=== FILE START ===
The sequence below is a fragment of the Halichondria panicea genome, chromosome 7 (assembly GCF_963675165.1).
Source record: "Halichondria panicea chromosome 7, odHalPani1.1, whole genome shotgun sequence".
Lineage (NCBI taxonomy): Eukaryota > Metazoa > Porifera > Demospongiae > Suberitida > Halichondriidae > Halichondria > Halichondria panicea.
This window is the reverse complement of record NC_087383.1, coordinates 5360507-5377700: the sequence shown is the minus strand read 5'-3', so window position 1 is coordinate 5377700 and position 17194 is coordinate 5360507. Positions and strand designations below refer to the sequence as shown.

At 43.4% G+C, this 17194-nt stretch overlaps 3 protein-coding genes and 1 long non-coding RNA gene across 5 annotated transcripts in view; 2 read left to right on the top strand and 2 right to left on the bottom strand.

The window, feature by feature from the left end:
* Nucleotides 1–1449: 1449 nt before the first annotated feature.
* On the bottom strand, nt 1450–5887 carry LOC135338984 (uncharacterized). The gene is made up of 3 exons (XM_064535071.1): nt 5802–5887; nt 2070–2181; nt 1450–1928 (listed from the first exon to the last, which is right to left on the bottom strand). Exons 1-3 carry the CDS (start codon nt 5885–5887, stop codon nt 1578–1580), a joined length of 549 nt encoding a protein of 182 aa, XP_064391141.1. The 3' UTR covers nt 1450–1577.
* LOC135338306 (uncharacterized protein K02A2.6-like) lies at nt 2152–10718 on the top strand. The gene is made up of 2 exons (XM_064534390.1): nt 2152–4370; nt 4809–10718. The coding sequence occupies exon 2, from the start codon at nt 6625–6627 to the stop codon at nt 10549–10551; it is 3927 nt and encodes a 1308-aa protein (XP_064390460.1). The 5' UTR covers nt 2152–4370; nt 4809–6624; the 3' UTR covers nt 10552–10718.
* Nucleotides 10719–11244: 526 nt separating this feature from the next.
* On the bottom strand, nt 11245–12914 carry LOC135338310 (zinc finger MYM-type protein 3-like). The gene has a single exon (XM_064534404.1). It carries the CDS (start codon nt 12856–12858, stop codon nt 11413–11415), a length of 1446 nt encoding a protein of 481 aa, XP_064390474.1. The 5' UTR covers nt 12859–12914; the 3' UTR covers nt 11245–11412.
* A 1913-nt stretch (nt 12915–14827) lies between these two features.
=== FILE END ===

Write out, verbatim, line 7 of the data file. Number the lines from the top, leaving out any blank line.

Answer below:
* Nucleotides 1–1449: 1449 nt before the first annotated feature.